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2K! – ILLwriteR Interview


Cincinnati, Ohio-bred, Austin-based rapper and songwriter 2K! took a few minutest to sit down with ILLwriteR and give us a few insights.

  • Describe the typical 2K! fan.

Any 2K! fan has had a strong struggle in life that’s led them to Hip-Hop in some way shape or fashion. They look for an escape from the problems they’re currently facing and share the same vision of being great and becoming successful.

  • What do you think the old school can learn from the new school and vice versa?

I feel the old school can learn from the new school to stop taking Hip-Hop so seriously. If they pay close enough attention then they can realize the problems with the “New Wave” that have raised in Hip-Hop are due to the decisions they made. On the other hand the new school could learn to take music a bit more seriously. I don’t consider myself in either class, but all in all both just need to learn to listen.

  • What’s Cincinnati like, both as a city and a hip-hop scene?

Growing up in Cincinnati was a journey in itself. There were times you didn’t know where your next meal was coming from, or a stray drive by bullet. Everyday there was something new. As far as the Hip-Hop scene it could range from new wave to lyrical gangsta rap. I’ve gotten a few fam that’s added to that scene other than myself, but the flavor of Cincinnati’s Hip-Hop scene lies in the renaissance I feel I’m commencing in Hip-Hop alone.

  • What’s your favorite verse in hip-hop history and why?

One of my top verses is from the song Control by Big Sean Ft. Kendrick Lamar and Jay Electronica. I admired the intensity of Kendrick’s verse, and not just because of him calling out all major rappers in the game. But more of the meaning behind it. It was almost as if Kendrick was being Knighted into the game from that verse. Regardless of the outcome of that song Kendrick would’ve still gotten the same response. Regardless of how the rappers responded Kendrick would’ve still had control.

  • Your new single is about freedom from money. How do you propose to attain that?

I consider my single to be more about freedom from anything that is not yourself. Recognizing that you hold the keys to your own destiny. There’s no true proposal I can make that’ll say I’ll always act in character but the action is held in to be or not to be/ to do or not to do. The only thing I can say will help me attain that is being myself.


3TB – ILLwriteR Interview


Troy and Saps are the members that consist of 3 Times Better, and their previous projects include Rose to the Riche$ and The Throwaways. They have collaborated with AD to create mixtapes and opened shows for Ty Dolla Sign and Mase.  Recently, we at ILLwriteR were able to catch up with the rap duo to get a few questions answered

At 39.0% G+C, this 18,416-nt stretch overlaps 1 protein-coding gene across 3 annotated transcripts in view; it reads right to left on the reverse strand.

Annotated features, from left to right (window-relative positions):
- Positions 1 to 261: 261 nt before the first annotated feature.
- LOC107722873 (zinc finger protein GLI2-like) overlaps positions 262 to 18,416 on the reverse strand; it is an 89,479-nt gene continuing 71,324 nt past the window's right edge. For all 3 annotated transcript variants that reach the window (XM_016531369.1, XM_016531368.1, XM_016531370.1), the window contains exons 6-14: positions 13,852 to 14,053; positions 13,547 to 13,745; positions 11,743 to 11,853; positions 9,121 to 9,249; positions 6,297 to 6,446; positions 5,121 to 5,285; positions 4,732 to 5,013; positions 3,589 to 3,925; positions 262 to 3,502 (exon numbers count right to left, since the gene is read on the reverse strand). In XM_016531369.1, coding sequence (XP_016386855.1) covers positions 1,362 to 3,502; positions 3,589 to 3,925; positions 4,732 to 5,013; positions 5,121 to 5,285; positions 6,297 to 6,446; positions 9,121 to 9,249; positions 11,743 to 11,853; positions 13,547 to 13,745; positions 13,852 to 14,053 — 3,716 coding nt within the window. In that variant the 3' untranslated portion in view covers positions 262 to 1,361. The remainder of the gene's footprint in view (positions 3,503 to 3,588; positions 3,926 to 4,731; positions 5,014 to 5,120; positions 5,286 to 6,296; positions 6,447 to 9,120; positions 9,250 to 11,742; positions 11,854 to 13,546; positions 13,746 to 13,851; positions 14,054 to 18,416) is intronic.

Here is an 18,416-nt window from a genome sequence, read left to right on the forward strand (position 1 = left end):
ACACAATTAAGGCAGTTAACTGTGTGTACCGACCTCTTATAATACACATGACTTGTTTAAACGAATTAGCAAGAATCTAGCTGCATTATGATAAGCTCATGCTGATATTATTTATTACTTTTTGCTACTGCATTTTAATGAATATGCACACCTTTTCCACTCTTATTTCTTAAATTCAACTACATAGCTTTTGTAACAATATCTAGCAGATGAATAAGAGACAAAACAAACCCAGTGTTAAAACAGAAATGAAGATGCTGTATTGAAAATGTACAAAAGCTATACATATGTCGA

• What advice do you have for upcoming rappers?

Don’t expect for everything to happen at once. Be consistent and don’t let the negativity stop you. Work with the right people. That one is easier said than done though, so make sure you do your research on everyone you do business with. Most importantly, treat your music like a business. Take your craft serious, be different, and continue to learn!

  • Do you freestyle and battle rap? What’s your opinion on them?

That’s funny because our group started after a drunk night freestyling with friends. So we like to freestyle but we usually do it after being buzzed. We have a song we dropped called “The Battle” where we go back and forth in an actual rap battle. Something we never heard or done before, but we do enjoy battle rapping.

  • What would be your dream team collaboration and why?

If it was a slow RnB song we would have to go with Miguel. A pop/hiphop song would have to be Mac Miller.

  • Why did you name your EP The Throwaways?

“The Throwaways” consists of unreleased music from previous projects. The music comes from projects “Rose to the Riches” and “Something for the Drive”.

  • What was it like opening up for Ty Dolla Sign?

Opening up for Ty was one of our first big shows so we were nervous but very prepared. Shout out our DJ @Thebighomiesteve because without him we wouldn’t have the unique stage presence that we do. Show was lit and had a great response to our single “Simple” ft AD.

Pennjamin Bannekar – ILLwriteR Interview


It does not take much skill set or genius marketing these days for an artist to acquire fame and prestige. Post a nude picture on social media or record music lacking depth and substance and the artist literally becomes part of hip-hop’s Walking Dead. Get it? “I do not think we have to be as talented as in the past. With technology like Auto Tune, any artist can sound good,” states the Chicago artist with much potential equipped with image and branding to maximize artistic success.